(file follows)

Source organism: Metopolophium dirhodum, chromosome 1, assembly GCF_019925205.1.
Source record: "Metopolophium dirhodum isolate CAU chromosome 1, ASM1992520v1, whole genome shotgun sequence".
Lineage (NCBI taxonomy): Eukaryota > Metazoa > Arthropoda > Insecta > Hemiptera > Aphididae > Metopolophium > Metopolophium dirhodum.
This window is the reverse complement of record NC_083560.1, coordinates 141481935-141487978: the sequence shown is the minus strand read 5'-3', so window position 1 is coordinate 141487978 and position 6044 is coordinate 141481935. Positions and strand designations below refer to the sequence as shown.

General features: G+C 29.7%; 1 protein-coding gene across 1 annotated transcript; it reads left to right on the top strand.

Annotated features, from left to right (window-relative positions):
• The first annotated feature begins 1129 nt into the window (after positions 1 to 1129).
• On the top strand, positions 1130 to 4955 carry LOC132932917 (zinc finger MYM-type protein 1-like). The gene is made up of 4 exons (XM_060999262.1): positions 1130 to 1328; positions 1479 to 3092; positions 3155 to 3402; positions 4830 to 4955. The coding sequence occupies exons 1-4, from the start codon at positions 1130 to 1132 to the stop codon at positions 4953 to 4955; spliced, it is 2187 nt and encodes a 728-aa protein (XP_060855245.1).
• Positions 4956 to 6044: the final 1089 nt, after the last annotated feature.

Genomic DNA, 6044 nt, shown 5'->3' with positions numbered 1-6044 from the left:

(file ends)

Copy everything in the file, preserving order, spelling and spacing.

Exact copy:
Source organism: Metopolophium dirhodum, chromosome 1, assembly GCF_019925205.1.
Source record: "Metopolophium dirhodum isolate CAU chromosome 1, ASM1992520v1, whole genome shotgun sequence".
Lineage (NCBI taxonomy): Eukaryota > Metazoa > Arthropoda > Insecta > Hemiptera > Aphididae > Metopolophium > Metopolophium dirhodum.
This window is the reverse complement of record NC_083560.1, coordinates 141481935-141487978: the sequence shown is the minus strand read 5'-3', so window position 1 is coordinate 141487978 and position 6044 is coordinate 141481935. Positions and strand designations below refer to the sequence as shown.

General features: G+C 29.7%; 1 protein-coding gene across 1 annotated transcript; it reads left to right on the top strand.

Annotated features, from left to right (window-relative positions):
• The first annotated feature begins 1129 nt into the window (after positions 1 to 1129).
• On the top strand, positions 1130 to 4955 carry LOC132932917 (zinc finger MYM-type protein 1-like). The gene is made up of 4 exons (XM_060999262.1): positions 1130 to 1328; positions 1479 to 3092; positions 3155 to 3402; positions 4830 to 4955. The coding sequence occupies exons 1-4, from the start codon at positions 1130 to 1132 to the stop codon at positions 4953 to 4955; spliced, it is 2187 nt and encodes a 728-aa protein (XP_060855245.1).
• Positions 4956 to 6044: the final 1089 nt, after the last annotated feature.

Genomic DNA, 6044 nt, shown 5'->3' with positions numbered 1-6044 from the left: